The United States Securities and Exchange Commission (SEC) obtained the final judgment for an initial coin offering (ICO) promotion scheme against late entrepreneur John McAfee and accomplice Jimmy Gale Watson, Jr., filed on October 5, 2020.
In the original complaint, the SEC alleged that McAfee and Watson promoted ICO investments on Twitter without disclosing that they were paid for them. Watson allegedly assisted McAfee in negotiating promotional deals with ICO issuers and cashing out the crypto payments, among other pump-and-dump charges.
The U.S. District Court for the Southern District of New York found Watson guilty of violating the law and imposed a cumulative fine of $375,934.86. In addition, Watson has been barred from participating in ICO-related issuance, purchase, offer or sale. The litigation states:
“However, that such injunction shall not prevent Watson from purchasing or selling securities for his own personal accounts.”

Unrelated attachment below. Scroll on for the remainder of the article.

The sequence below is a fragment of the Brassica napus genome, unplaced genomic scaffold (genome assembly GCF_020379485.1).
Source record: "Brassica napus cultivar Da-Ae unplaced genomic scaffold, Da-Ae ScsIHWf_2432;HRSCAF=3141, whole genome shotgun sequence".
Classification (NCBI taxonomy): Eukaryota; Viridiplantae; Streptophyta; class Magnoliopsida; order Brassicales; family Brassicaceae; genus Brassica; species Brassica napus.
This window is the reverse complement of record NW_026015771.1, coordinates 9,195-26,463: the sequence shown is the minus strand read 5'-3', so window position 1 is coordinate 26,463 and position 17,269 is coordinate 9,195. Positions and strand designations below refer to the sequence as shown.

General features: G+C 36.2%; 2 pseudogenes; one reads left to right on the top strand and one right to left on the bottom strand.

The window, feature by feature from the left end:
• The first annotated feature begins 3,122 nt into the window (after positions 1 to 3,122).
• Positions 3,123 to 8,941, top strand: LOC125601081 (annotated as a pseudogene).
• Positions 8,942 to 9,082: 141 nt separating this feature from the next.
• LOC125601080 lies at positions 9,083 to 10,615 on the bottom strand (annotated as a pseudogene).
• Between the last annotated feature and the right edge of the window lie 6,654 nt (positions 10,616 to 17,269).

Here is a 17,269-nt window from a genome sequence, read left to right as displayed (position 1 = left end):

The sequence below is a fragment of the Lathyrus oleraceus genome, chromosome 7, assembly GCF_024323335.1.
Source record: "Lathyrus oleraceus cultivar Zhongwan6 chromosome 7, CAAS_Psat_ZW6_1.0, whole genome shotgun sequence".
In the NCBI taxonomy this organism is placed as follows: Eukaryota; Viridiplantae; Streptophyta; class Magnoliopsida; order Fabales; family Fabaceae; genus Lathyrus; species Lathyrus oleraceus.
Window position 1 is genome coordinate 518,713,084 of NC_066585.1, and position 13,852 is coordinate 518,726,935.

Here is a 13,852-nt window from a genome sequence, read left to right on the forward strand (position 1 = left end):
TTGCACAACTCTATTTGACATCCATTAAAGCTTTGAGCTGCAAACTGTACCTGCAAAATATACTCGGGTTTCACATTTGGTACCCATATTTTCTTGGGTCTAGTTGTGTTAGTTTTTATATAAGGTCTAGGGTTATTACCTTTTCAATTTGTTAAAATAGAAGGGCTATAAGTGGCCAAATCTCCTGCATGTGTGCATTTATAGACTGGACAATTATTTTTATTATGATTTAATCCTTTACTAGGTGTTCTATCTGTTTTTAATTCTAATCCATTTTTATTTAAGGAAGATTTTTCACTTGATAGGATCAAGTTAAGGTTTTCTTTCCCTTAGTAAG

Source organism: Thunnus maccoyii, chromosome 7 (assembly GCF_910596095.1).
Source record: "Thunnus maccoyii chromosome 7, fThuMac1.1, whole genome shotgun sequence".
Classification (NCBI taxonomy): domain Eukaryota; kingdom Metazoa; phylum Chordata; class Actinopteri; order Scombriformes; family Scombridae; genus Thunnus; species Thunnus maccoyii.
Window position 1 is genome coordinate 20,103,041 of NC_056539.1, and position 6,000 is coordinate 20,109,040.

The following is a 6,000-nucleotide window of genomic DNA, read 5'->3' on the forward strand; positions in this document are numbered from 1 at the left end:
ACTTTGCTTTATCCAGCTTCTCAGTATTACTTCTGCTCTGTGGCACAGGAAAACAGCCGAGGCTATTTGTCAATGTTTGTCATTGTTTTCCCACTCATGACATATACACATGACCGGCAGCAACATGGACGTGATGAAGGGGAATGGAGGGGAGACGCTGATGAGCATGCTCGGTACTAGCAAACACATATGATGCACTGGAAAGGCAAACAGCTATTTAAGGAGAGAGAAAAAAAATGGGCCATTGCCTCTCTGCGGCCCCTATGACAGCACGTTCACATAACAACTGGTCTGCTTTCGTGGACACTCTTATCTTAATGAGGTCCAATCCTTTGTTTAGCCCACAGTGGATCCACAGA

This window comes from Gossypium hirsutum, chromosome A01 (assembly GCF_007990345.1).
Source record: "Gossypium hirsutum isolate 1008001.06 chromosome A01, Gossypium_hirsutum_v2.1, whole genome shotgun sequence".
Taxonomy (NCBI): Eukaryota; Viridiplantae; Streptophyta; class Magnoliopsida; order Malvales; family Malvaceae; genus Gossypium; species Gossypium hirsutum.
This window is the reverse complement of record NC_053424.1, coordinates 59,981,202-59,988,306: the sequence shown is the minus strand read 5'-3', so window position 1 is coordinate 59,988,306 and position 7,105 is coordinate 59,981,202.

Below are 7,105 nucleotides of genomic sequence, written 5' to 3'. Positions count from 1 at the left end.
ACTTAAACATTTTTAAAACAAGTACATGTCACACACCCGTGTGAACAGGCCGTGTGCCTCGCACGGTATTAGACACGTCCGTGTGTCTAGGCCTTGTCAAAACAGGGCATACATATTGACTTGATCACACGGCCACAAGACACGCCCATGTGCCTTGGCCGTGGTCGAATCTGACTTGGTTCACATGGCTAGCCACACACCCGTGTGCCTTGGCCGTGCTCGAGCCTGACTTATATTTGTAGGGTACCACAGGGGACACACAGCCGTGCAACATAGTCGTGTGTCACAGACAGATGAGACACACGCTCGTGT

Providing closure to the impending case, the SEC’s claims against McAfee were dismissed after the Commission filed a notice of death for the infamous entrepreneur.
Related: US Treasury calls for public comment on digital asset policy, following Biden’s executive order
The U.S. Treasury sought input from the public to include in reporting to the president on the possible implications of digital assets on finance and payment infrastructures. Sharing his views on the matter, Nellie Liang, Under Secretary of the Treasury for Domestic Finance stated:
“For consumers, digital assets may present potential benefits, such as faster payments, as well as potential risks, including risks related to frauds and scams.”
Therefore, Liang hopes to gain input from Americans and market participants to understand better the impacts of mainstreaming crypto assets.